Interim regime committed to IMF programme: Dr Shamshad

ISLAMABAD-Dr Shamshad Akhtar, Caretaker Minister for Finance, Revenue and Economic Affairs, has said that amid growing international fiscal constraints, the country is exploring debt-for-nature-swap with global agencies to enhance its market competitiveness as foreign direct investment is harder to fetch in these testing times.
She was speaking at a high-level plenary titled: “Reforms for a Brighter Future” at the last day of 26th Sustainable Development Conference organized by the Sustainable Development Policy Institute here on Thursday. Dr Shamshad Akhtar said after months of hard work, the interim leadership has successfully reached a staff level agreement with IMF for a standby $3 billion loan grant. She added that the interim regime was committed to the IMF program which should be a homegrown agenda of Pakistan. “Marcoeconomic stability has become more difficult in the last decade due to delay in structural reforms, surge in global commodity prices, and tightening of financial restrictions,” she said. She also highlighted the country’s rising vulnerability to climate shocks that had increased manifolds. She expressed her optimism for the forthcoming COP-28 international climate moot and hoped to have a positive discourse at the forum.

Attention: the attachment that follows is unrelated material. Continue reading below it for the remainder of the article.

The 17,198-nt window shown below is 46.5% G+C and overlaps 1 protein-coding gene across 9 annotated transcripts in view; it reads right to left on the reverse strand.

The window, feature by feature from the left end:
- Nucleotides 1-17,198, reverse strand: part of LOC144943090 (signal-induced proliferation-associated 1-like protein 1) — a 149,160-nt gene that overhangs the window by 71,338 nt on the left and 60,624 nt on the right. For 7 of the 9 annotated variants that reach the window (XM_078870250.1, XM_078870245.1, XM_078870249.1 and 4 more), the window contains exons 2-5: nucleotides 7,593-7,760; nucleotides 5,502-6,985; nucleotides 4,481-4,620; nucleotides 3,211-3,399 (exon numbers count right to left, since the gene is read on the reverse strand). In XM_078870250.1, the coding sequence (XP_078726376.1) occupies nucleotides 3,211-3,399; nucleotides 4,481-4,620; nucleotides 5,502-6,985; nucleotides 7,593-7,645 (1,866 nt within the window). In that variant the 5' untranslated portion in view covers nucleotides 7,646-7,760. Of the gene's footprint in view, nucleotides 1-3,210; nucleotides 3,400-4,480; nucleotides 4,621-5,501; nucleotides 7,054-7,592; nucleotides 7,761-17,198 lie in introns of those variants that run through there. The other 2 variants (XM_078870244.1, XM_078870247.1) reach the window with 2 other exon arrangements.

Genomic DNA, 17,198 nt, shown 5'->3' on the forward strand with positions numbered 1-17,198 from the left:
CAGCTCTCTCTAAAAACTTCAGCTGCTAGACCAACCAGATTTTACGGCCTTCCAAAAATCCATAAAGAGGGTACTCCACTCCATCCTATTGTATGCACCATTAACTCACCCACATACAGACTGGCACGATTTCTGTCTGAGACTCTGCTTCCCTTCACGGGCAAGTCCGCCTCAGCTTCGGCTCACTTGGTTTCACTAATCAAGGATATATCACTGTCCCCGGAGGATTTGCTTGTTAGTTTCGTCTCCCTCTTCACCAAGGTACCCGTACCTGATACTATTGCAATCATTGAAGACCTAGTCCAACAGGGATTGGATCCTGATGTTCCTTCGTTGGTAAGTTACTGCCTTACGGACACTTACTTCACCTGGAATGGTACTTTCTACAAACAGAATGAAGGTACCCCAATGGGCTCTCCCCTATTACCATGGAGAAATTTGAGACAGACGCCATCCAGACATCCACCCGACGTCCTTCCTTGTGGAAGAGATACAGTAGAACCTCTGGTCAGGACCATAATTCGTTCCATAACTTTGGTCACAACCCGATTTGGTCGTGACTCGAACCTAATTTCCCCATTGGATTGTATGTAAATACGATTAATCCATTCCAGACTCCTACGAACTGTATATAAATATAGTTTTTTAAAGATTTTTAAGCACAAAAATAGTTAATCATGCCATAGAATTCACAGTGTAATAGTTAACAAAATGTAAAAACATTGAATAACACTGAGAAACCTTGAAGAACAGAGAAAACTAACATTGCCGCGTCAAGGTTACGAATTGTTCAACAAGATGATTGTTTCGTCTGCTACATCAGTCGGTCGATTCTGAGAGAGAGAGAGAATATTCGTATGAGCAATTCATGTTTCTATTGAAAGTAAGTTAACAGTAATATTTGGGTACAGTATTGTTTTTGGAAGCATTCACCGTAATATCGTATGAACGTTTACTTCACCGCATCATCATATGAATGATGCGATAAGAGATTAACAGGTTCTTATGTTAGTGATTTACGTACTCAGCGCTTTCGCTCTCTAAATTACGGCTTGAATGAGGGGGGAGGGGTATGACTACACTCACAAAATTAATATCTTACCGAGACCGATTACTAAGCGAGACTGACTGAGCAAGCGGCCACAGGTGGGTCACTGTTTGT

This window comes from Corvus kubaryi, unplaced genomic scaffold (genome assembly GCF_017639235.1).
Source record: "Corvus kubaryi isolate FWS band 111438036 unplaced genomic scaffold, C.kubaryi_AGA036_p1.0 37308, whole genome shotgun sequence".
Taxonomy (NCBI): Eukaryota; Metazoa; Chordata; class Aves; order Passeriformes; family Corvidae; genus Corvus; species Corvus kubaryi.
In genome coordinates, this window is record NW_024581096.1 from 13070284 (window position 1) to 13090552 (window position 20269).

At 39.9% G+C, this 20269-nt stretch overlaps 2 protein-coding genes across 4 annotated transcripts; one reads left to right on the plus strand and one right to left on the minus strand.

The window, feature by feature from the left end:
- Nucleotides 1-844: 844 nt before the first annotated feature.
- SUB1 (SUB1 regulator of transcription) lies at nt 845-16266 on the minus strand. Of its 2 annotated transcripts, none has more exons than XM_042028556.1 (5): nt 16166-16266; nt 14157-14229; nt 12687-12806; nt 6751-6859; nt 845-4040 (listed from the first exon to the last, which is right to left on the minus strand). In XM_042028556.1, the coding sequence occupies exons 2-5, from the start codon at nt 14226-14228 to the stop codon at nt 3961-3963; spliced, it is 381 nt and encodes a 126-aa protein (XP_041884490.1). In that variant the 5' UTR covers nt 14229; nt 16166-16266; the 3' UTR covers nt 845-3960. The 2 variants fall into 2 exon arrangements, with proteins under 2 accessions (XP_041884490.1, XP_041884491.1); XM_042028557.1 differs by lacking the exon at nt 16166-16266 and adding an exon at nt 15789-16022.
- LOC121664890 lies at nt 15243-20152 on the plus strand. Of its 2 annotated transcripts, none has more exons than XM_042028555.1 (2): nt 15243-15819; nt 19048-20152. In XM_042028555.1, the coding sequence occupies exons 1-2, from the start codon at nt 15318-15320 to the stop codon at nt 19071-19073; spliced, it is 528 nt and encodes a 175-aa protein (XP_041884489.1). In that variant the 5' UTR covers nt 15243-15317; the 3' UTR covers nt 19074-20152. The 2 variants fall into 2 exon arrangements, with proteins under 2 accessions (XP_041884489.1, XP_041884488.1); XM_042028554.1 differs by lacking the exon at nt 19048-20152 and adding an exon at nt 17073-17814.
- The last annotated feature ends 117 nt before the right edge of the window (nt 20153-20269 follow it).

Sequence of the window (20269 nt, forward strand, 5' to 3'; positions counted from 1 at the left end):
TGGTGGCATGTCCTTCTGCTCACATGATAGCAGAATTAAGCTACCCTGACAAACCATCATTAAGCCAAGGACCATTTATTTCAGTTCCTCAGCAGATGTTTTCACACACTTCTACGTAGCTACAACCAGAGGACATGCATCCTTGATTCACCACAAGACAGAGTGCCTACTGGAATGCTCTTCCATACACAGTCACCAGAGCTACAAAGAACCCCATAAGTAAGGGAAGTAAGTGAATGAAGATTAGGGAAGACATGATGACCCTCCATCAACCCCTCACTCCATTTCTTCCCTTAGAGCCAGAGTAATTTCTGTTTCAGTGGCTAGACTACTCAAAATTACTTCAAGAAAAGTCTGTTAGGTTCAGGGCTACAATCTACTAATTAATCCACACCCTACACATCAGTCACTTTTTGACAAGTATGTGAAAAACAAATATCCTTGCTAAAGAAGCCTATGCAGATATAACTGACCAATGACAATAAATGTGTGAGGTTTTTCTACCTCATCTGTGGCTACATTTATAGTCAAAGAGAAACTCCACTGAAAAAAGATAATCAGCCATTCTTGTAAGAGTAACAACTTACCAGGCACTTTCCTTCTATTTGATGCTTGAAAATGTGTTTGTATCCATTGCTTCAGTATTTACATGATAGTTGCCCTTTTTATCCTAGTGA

Speaking at a roundtable titled: “Addressing Pakistan’s Inflation Woes,” Dr Waqar Masood Khan, Advisor to Prime Minister on Finance, has said that the inflationary situation started with the Ukraine war as the price of oil and other commodities skyrocketed, and Pakistan cannot be singled out in this respect. He said normally our inflation stood at around 6% to 7% but during the past few years it touched unprecedented levels, which should be debated. He said middleman’s control has exponential impact on inflation because there is a big difference between wholesale market and the retail market.